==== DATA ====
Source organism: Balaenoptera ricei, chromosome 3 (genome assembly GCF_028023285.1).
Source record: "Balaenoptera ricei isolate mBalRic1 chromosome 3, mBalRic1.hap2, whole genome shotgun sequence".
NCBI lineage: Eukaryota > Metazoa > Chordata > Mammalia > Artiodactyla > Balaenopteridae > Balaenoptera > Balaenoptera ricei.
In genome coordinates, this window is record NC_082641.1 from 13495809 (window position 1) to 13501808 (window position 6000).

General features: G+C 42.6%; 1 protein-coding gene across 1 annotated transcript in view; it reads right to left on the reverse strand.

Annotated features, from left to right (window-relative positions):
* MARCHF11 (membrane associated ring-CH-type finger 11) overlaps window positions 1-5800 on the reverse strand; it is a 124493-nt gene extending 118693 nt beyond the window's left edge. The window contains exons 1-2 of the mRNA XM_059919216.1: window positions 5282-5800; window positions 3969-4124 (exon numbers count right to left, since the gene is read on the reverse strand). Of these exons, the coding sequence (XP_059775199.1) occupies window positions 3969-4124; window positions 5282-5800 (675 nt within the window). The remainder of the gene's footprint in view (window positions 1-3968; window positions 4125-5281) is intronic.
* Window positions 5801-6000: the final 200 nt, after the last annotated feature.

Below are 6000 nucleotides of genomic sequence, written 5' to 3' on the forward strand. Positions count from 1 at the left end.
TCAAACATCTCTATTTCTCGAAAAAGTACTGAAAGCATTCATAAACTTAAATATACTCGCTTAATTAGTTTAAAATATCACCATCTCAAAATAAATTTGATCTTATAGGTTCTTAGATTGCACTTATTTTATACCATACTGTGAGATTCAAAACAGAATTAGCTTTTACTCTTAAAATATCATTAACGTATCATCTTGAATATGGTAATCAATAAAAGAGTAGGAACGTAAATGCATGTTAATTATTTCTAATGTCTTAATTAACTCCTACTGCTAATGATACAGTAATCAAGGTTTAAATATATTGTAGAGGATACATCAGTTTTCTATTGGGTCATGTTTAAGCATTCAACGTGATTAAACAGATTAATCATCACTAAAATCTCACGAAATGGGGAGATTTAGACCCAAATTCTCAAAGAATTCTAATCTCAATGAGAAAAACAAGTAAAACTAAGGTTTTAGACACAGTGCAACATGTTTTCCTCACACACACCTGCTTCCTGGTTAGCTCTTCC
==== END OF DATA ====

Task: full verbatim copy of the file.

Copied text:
Source organism: Balaenoptera ricei, chromosome 3 (genome assembly GCF_028023285.1).
Source record: "Balaenoptera ricei isolate mBalRic1 chromosome 3, mBalRic1.hap2, whole genome shotgun sequence".
NCBI lineage: Eukaryota > Metazoa > Chordata > Mammalia > Artiodactyla > Balaenopteridae > Balaenoptera > Balaenoptera ricei.
In genome coordinates, this window is record NC_082641.1 from 13495809 (window position 1) to 13501808 (window position 6000).

General features: G+C 42.6%; 1 protein-coding gene across 1 annotated transcript in view; it reads right to left on the reverse strand.

Annotated features, from left to right (window-relative positions):
* MARCHF11 (membrane associated ring-CH-type finger 11) overlaps window positions 1-5800 on the reverse strand; it is a 124493-nt gene extending 118693 nt beyond the window's left edge. The window contains exons 1-2 of the mRNA XM_059919216.1: window positions 5282-5800; window positions 3969-4124 (exon numbers count right to left, since the gene is read on the reverse strand). Of these exons, the coding sequence (XP_059775199.1) occupies window positions 3969-4124; window positions 5282-5800 (675 nt within the window). The remainder of the gene's footprint in view (window positions 1-3968; window positions 4125-5281) is intronic.
* Window positions 5801-6000: the final 200 nt, after the last annotated feature.

Below are 6000 nucleotides of genomic sequence, written 5' to 3' on the forward strand. Positions count from 1 at the left end.
TCAAACATCTCTATTTCTCGAAAAAGTACTGAAAGCATTCATAAACTTAAATATACTCGCTTAATTAGTTTAAAATATCACCATCTCAAAATAAATTTGATCTTATAGGTTCTTAGATTGCACTTATTTTATACCATACTGTGAGATTCAAAACAGAATTAGCTTTTACTCTTAAAATATCATTAACGTATCATCTTGAATATGGTAATCAATAAAAGAGTAGGAACGTAAATGCATGTTAATTATTTCTAATGTCTTAATTAACTCCTACTGCTAATGATACAGTAATCAAGGTTTAAATATATTGTAGAGGATACATCAGTTTTCTATTGGGTCATGTTTAAGCATTCAACGTGATTAAACAGATTAATCATCACTAAAATCTCACGAAATGGGGAGATTTAGACCCAAATTCTCAAAGAATTCTAATCTCAATGAGAAAAACAAGTAAAACTAAGGTTTTAGACACAGTGCAACATGTTTTCCTCACACACACCTGCTTCCTGGTTAGCTCTTCC